It's been pretty light, content-wise, around here, so let's change that for today. There's been a discussion on one of the adoption pages that I read that has generated a lot of comments and some diametrically opposed opinions. The question that was originally posed was (in my own words), "I am in my child's country and have a chance to meet the foster parents. My child is grieving heavily and having a difficult transition, should I take my child to see the foster parents one more time?"
What follows is my personal opinion, and while I'm certainly not a therapist, it has been an educational past eight years. The two differing opinions seem to be: 1. Take the child to see the foster parents one more time, even though it might be hard, and 2. Go and see the foster parents by yourself, but do not take your child. It would just add trauma onto trauma and the child needs to start bonding to you and let go of the foster parent.
At various times in my life, I have strongly held both opinions, and I will be the first to say that it is a difficult call. To see how I have ended up at the opinion I currently have, we need to step back eight years and revisit our time in Vietnam adoption TM. (You can read the blow-by-blow account by clicking on the 'Adoption' tab up above and following the links to TM's adoption. I will also add that I cringe a bit to read these early posts... I know so much more now than I did then.) If you are not familiar with the story, here's the short version. TM's transition was hard. Very, very hard. He grieved and fought and grieved and attacked anyone within arms' reach. He was a mess; we were a mess. Even though I had dutifully prepared by reading and reading and reading everything I could on adoption and attachment, nothing prepared me for what we were facing. I don't believe anything truly can until you have lived it.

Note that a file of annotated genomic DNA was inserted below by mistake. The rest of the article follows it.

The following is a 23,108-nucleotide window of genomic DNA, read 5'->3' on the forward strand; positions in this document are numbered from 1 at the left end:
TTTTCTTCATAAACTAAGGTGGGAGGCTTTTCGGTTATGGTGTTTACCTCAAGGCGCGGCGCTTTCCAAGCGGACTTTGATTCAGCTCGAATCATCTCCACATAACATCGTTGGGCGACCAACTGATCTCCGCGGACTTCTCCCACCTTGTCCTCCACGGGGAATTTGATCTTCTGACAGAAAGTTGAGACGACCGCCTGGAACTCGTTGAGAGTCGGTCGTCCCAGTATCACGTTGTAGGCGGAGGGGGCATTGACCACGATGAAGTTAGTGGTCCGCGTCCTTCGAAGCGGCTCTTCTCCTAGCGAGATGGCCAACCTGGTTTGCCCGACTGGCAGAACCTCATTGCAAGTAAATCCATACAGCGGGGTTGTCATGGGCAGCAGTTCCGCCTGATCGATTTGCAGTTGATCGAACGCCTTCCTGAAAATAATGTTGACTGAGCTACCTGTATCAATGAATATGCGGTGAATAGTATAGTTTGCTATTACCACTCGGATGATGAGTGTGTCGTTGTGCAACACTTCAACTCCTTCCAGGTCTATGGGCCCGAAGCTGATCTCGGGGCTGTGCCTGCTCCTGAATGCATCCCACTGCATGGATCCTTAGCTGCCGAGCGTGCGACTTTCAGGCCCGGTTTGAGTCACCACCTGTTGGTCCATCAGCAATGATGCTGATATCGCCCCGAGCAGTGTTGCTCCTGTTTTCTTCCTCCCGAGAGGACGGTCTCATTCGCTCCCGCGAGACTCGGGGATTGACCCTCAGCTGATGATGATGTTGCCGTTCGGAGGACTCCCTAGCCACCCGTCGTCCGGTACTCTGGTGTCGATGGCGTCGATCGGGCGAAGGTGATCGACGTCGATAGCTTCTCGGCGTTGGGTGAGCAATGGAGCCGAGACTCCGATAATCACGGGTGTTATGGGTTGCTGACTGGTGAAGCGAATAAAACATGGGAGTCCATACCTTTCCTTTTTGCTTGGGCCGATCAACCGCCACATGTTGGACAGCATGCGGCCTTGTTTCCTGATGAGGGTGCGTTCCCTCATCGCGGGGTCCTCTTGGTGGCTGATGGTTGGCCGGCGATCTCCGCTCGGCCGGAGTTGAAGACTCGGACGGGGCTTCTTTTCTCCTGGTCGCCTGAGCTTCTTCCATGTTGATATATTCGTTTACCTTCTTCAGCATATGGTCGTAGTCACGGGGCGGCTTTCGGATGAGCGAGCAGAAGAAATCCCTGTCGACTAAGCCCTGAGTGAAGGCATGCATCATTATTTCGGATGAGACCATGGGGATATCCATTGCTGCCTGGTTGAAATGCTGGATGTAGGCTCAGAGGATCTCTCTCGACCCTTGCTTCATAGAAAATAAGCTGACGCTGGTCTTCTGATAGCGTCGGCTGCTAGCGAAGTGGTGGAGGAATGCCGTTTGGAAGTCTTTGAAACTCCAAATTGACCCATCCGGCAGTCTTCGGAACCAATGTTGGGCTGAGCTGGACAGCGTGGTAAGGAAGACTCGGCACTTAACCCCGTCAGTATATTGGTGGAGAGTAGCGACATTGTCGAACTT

In the midst of this upheaval, we had the chance to meet with TM's foster father. We went back and forth and back and forth. Do we take him? Do we just send J. alone with a camera? What do we do? We certainly don't want to make things worse (as if!). We want him to attach to us. Our agency representative suggested it might not be a wise idea. So we opted for TM to stay with me while J. went to the meeting with a camera.
And I believe with every fiber of my being that it was the single worst decision I have ever made in my life.
Yes, it would have been hard. Yes, it could have made our lives a little more miserable in the short-run, though frankly, it's difficult to picture what that would have looked like. While I don't have a crystal ball to tell me what how our future would have changed, if at all, if we had made a different decision, I still think we should have taken the chance.
You see, ultimately, it was an incredibly selfish decision to not take TM to the meeting. If I am really honest with myself, it was a decision made to make my life a little easier. (To extend myself a bit of grace, we were in a difficult spot without a lot of knowledge and truly did the best we could at the time.) It was because it might have upset him more and an upset child always makes the parents' lives more difficult. It was so that he could begin to attach to me and start to leave his attachment to his foster parents behind. It was so that he could begin his new life RIGHT NOW and start to put his past life behind him sooner, to get over it.